Actually, no. When commercial bread is made with unbleached flour, the flour has that creamy color, but the color cannot be seen in the dough. Fast forward to the finished bread and you can see that same creamy color in the crumb that you saw in the flour. Due the the huge variation and inconsistency in the crumb structure of a baked pizza crust it is all but impossible to see the creamy color unless you actually do a side by side comparison of two different crusts, one made with bleached, and the other made with unbleached flour, then you can see an overall, slightly creamy or yellow color in the crumb of the crust made with the unbleached flour. However, when chlorine, or a chlorine like compound is added to the water, it lowers the water pH, making it more acid, which is not good for plumbing fixtures, so the municipality buffers the water back to close to 7.0 (neutral), but in many cases they actually get the water too high in pH (slightly alkaline), and this is what has such an adverse effect upon yeast activity (yeast is an acid loving organism). I know this because this is what our problem is here in Manhattan, Kansas. How do you correct for this, simple, just add a small amount of vinegar, or cream of tartar to your doughs to correct for the high pH of the water. You can also check your water pH by using some litmus paper strips available from any drug store. Also, remember not to mix the yeast with the salt, and/or sugar as they do not play well together.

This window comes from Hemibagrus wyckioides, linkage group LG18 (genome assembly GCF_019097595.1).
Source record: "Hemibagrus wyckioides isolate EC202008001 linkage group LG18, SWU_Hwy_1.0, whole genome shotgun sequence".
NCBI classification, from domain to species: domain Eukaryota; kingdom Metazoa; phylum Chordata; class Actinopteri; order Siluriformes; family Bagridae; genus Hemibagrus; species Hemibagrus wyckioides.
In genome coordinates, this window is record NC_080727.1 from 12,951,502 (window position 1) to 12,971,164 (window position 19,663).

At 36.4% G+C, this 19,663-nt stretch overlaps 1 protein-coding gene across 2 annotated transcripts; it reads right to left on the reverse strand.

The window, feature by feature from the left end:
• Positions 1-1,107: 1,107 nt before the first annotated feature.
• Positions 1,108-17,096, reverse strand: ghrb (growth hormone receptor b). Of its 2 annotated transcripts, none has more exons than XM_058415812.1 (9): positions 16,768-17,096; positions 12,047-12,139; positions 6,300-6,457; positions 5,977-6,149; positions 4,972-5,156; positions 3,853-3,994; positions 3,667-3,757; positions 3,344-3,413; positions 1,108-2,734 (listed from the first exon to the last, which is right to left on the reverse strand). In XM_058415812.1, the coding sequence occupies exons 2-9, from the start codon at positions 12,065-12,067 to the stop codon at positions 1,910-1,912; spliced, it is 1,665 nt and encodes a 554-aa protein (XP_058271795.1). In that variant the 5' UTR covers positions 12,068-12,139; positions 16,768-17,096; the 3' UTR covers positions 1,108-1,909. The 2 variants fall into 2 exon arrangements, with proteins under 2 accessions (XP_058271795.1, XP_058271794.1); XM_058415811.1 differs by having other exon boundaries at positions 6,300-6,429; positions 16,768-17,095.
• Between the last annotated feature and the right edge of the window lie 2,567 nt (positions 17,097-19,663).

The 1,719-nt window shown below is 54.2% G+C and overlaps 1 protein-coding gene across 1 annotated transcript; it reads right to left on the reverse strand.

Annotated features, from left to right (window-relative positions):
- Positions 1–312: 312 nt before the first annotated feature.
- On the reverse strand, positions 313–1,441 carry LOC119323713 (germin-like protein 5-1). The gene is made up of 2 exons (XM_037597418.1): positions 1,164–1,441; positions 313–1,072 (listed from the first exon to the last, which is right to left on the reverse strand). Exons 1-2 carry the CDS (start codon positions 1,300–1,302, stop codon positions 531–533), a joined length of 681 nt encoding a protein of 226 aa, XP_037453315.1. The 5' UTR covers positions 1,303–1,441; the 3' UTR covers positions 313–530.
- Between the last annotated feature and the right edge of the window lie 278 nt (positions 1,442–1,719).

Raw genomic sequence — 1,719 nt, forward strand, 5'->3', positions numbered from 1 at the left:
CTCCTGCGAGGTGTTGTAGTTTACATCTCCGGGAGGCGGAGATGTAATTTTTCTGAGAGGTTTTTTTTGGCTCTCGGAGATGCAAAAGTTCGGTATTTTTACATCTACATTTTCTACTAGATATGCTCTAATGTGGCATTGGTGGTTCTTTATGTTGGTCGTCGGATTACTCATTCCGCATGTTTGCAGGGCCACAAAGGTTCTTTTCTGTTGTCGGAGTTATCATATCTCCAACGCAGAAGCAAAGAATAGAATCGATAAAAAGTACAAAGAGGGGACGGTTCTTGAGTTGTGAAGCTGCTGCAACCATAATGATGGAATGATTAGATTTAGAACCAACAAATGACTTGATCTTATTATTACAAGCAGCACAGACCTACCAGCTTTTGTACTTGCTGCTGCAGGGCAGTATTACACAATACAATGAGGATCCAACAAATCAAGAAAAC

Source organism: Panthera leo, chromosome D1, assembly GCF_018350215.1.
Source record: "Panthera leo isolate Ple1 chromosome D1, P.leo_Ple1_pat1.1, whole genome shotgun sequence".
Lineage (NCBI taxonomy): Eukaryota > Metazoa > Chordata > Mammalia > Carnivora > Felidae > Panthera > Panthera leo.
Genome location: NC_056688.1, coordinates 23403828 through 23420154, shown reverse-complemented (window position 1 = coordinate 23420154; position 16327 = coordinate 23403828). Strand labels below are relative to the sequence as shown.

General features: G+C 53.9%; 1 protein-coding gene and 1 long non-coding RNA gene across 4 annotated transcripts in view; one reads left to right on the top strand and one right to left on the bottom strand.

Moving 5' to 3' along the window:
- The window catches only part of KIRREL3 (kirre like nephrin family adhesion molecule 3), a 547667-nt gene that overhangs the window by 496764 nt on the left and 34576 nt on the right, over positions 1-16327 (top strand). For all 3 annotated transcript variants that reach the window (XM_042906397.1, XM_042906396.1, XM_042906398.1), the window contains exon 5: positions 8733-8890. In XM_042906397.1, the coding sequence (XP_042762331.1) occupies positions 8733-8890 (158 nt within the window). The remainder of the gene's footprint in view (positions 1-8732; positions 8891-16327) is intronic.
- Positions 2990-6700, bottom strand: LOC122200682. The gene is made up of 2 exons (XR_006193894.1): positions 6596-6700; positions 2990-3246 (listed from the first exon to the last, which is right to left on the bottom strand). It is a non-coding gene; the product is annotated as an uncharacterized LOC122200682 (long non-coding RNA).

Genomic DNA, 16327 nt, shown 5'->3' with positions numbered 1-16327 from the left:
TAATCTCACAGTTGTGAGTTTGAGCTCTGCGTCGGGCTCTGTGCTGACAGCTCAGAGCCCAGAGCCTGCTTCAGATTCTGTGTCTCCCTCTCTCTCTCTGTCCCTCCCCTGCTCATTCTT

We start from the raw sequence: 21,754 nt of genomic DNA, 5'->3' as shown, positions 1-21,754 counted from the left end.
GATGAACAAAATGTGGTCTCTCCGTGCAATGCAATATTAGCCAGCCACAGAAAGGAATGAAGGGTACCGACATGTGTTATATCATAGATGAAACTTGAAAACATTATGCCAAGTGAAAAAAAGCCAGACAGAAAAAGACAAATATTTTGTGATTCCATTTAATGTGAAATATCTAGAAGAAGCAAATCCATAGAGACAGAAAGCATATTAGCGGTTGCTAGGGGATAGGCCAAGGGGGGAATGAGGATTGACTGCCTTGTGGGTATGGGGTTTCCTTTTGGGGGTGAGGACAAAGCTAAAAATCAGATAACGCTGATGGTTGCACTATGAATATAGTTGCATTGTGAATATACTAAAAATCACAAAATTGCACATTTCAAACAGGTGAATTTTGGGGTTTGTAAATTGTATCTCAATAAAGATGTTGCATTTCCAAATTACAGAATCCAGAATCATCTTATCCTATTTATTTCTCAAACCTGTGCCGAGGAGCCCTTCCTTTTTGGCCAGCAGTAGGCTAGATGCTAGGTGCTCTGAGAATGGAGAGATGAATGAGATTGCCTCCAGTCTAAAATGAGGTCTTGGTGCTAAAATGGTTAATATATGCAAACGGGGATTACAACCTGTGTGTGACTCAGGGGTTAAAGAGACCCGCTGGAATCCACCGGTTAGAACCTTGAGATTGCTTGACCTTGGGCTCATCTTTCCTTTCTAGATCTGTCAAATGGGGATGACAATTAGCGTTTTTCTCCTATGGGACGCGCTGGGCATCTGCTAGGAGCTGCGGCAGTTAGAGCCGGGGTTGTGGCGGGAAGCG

Tom Lehmann/The Dough Doctor